One cup of coffee: 166 pesetas. One bottle of perfume: 5,000 pesetas. One hairdryer: 9,800 pesetas.
Amid talk of the euro's demise, shopkeepers have their calculators in hand as they roll back the years to when a different little gold coin ruled. In this northeastern Spanish town, the peseta is back.
"We had 10,000 pesetas left over," equivalent to about 60 euros or $70, said one shopper, Carmen San Juan, 59, who used that hoard to buy a hairdryer as a Christmas present before finding another 4,000 pesetas in an old jacket.
"We thought we would change them at the bank when we were passing through Madrid or A Coruna, where you can still change them. But it never happened."
One couple brings 15,000 pesetas to buy perfume and makeup. Another shopper buys a set of plates with a hoard of pesetas left by a grandmother. Elsewhere a family pays for a round of drinks using peseta change.
Fina Rodriguez, owner of an electrics shop, says business has benefited, with people heading to this town of 9,000 people just to spend their old pesetas.
"It is really good for our business," she says. "People have come from all around, even from quite far away. People who were not our customers, who read about us in the press."
"With this money people feel like they are buying for free" so follow their fancy, says Ana Perez, manager of the Tisery perfume shop.
It is a welcome boost for the town, which like much of Spain suffered after a nationwide construction boom went bust in 2008, leaving it dotted with unfinished buildings.
"There were some very big expectations a few years ago. A big industrial estate was going to be built, there was lots of construction and lots of people were going to move to live here," says Pablo Pino, president of a local traders' association.
"But suddenly the construction came to a halt like it did all over Spain. The industrial project came to a halt. People suffered a lot."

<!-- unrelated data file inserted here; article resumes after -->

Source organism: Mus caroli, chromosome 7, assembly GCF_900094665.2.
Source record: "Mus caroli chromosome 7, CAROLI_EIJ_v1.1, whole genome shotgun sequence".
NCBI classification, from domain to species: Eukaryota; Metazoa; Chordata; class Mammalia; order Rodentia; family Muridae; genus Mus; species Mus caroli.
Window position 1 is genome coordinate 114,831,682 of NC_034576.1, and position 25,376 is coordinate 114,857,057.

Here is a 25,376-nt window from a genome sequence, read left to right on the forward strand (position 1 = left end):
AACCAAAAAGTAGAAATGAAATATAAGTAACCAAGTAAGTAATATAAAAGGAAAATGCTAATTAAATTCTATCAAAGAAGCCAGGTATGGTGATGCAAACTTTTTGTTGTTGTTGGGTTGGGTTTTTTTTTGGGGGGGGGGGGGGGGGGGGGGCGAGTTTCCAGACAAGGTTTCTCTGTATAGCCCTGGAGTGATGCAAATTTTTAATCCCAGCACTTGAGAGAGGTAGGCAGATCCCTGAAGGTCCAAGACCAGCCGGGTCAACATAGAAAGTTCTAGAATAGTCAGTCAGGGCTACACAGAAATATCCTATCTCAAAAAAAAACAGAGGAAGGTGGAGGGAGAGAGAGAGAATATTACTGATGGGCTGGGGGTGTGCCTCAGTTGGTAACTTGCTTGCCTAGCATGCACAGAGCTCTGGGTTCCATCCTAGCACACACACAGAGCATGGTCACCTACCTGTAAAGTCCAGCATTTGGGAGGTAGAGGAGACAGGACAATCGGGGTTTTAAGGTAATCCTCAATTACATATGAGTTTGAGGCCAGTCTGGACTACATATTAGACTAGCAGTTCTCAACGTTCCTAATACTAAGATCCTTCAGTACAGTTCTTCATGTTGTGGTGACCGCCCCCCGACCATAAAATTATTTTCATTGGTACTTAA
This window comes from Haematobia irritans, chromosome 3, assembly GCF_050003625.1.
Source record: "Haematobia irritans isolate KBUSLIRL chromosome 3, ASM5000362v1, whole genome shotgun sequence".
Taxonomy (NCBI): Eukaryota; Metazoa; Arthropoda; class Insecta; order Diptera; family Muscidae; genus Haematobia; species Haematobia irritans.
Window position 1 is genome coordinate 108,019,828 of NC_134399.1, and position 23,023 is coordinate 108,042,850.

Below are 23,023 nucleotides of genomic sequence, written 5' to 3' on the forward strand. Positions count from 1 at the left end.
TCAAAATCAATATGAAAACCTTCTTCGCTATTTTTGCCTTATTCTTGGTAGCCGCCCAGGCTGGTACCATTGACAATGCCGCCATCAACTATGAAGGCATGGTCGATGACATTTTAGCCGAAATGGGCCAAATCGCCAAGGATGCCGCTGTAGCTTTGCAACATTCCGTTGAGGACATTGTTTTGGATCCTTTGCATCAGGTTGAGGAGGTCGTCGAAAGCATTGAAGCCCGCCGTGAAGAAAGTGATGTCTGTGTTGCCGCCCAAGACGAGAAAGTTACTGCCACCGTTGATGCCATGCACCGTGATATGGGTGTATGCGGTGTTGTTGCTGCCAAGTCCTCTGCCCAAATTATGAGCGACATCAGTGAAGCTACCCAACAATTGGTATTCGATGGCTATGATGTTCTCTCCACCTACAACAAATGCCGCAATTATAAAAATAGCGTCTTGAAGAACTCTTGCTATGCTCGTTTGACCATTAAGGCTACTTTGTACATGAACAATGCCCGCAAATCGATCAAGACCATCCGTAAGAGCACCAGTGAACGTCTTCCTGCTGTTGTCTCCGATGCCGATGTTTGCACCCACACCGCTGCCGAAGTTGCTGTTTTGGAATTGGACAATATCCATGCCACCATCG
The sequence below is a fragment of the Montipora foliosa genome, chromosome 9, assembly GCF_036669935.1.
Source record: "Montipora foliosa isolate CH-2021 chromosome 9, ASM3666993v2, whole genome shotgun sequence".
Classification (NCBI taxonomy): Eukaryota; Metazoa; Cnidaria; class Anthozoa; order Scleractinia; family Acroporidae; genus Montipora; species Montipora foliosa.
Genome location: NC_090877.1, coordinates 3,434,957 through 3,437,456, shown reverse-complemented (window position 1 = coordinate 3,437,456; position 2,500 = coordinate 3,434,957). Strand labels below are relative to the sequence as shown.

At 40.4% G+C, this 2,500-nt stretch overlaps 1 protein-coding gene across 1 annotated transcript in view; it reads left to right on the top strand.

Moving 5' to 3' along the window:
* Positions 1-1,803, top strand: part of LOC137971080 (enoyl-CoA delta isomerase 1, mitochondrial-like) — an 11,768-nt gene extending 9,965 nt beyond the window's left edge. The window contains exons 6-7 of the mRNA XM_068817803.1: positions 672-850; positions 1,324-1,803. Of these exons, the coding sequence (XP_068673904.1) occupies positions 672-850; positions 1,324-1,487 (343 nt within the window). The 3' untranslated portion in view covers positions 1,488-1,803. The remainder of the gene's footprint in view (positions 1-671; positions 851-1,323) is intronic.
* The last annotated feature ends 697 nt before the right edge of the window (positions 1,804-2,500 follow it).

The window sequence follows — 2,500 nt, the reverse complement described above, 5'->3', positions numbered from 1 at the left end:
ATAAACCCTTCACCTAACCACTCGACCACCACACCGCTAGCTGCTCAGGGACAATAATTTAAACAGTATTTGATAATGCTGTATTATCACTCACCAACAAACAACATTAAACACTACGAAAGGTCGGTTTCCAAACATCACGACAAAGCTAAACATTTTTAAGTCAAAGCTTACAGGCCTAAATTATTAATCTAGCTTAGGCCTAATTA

In Salvaterra, nostalgia is high for the old gold-coloured coin affectionately known as "the blonde", and the old peseta notes.
"Every time an old note turned up I would touch it, since I was really glad to see it again and touch it again," says Fina Rodriguez, owner of an electrics shop.
The euro is less well-loved. In a recent survey, 70 percent of Spaniards said they had gained no benefit from the single currency.
"When we changed the currency, everything got dearer," says Montse Ledo, owner of the Fenteiros bar, one of 58 businesses taking part in the project.
The peseta scheme had been due to last just a month from the start of October, but locals dug out so much of the old currency that in the run-up to Christmas Salvaterra is still a peseta zone.
The town now plans to wrap up the experiment on December 31 and change the accumulated pesetas for euros, since no time limit has been set on cashing in the old coin since the single currency took over in 2002.
The shopkeepers estimate takings will reach a million pesetas -- some 10,000 euros. Meanwhile the Bank of Spain says there are still 1.7 billion euros' worth of pesetas lurking in people's homes.
The peseta's brief resurrection is going to "dynamise" the local economy, says Pino.
"But if we have to go back to the peseta (permanently) we will leave the common market and leave the euro and we are going to suffer," he adds.
"People are nostalgic and want to use pesetas one more time, but not to do it permanently."